|geography India||New NCERT + Mrunal Videos+ Mahesh Kumar Barnwal Book|
|geography world||New NCERT + Mrunal Videos+ Unacademy videos|
|other national/international current affairs||Vision IAS PT 365+ InsightsonIndia Prelims current affairs|
|Schemes, Policy & Filler Stuff||Schemes by IAS4Sure|
Q. Candidates are complaining that compared to earlier years, Prelim 2017 GS paper was very tougher, Tickmasters’ 90+ strategy (and its perverted & populist version known as Guessmaster-giri) and E-learning materials had limited utility. What are you views and wisdom on all these?
Prelims 2017 paper was different from the previous year papers but this happens with this exam all the time. UPSC asked too many current affairs questions in 2016 prelims paper which was also unexpected. So, my suggestion would be to prepare for anything in the exam. Complete whole syllabus instead of guessing the paper on the basis of last year’s paper and revise your sources again and again to avoid making silly mistakes.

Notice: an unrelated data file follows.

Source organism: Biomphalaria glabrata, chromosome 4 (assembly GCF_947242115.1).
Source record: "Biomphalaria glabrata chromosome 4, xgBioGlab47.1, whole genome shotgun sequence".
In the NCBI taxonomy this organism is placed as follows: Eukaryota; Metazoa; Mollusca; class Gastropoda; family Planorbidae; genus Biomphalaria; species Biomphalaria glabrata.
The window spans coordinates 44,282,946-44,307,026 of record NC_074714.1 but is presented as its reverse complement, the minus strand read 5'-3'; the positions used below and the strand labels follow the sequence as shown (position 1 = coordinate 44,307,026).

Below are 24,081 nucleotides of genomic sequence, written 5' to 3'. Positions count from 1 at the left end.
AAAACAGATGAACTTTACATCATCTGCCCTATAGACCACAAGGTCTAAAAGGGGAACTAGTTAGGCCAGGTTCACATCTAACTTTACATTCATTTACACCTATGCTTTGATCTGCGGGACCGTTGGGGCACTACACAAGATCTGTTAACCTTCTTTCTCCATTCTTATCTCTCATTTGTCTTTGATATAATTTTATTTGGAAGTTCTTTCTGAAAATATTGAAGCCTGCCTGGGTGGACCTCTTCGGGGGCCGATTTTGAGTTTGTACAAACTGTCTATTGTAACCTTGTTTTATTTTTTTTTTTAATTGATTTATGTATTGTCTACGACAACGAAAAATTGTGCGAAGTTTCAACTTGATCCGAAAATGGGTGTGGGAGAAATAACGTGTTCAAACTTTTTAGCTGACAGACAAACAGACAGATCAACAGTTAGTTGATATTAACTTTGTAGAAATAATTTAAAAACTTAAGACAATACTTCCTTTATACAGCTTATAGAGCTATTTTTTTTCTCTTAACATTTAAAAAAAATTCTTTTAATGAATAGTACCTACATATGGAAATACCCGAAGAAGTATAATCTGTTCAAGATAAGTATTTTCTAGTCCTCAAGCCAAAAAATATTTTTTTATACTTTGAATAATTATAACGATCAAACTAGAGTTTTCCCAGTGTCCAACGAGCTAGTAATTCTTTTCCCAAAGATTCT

My experience with the exam says:
It is the easy questions that you make wrong on the judgment day make you out of the list instead the tough questions that you haven’t heard of.
Q. Suppose, If you had to prepare for Prelims-2018, then after going through this 2017 paper, what changes would you make in your preparation?
I would not have made any changes.
|Topic||strategy / booklist|
|Maths||I practiced nothing specifically but I would suggest that this portion should be practiced because UPSC has raised the bar of questions. One can take help of any easily available coaching material to practice some questions.|